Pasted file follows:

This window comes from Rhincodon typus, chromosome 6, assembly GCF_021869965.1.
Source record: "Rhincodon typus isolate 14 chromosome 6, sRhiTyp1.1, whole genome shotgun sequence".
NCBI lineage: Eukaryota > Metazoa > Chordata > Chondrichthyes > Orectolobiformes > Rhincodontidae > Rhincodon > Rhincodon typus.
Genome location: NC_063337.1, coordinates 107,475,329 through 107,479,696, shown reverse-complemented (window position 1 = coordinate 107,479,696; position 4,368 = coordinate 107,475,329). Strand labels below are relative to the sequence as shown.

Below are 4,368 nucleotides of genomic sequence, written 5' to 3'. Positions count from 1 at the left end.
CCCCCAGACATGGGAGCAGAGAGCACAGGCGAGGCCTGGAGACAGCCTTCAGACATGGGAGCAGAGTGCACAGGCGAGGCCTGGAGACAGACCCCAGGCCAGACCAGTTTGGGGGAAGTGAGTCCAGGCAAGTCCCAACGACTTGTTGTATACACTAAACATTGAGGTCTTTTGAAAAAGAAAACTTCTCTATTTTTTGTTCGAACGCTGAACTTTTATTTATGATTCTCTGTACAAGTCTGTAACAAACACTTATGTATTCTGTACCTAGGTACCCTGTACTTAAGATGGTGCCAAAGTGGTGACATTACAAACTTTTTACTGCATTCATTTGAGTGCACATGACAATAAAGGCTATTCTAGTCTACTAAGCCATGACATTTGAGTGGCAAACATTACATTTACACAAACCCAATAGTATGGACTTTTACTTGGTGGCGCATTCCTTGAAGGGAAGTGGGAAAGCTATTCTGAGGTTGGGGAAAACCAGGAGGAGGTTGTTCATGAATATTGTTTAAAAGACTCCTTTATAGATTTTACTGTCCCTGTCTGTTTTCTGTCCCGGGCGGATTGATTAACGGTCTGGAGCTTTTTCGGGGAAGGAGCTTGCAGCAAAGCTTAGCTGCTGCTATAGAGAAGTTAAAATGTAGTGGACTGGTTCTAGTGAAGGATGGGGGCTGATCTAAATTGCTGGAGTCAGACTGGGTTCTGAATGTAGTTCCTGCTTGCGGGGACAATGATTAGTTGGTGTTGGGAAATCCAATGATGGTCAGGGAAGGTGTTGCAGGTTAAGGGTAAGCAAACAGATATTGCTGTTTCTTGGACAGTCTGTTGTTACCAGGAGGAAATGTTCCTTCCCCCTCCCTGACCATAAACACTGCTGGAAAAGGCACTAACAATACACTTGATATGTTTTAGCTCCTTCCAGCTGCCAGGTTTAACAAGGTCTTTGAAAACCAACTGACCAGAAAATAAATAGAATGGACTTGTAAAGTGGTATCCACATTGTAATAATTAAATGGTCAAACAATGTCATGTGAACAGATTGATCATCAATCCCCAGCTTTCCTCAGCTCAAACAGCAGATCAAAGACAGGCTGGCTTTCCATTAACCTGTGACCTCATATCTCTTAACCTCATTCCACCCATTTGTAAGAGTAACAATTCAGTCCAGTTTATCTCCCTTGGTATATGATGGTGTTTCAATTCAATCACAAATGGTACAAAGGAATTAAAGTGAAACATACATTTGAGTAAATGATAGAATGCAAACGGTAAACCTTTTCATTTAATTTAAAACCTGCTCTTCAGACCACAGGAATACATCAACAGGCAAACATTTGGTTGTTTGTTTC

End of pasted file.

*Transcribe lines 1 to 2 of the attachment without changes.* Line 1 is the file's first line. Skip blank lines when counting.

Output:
This window comes from Rhincodon typus, chromosome 6, assembly GCF_021869965.1.
Source record: "Rhincodon typus isolate 14 chromosome 6, sRhiTyp1.1, whole genome shotgun sequence".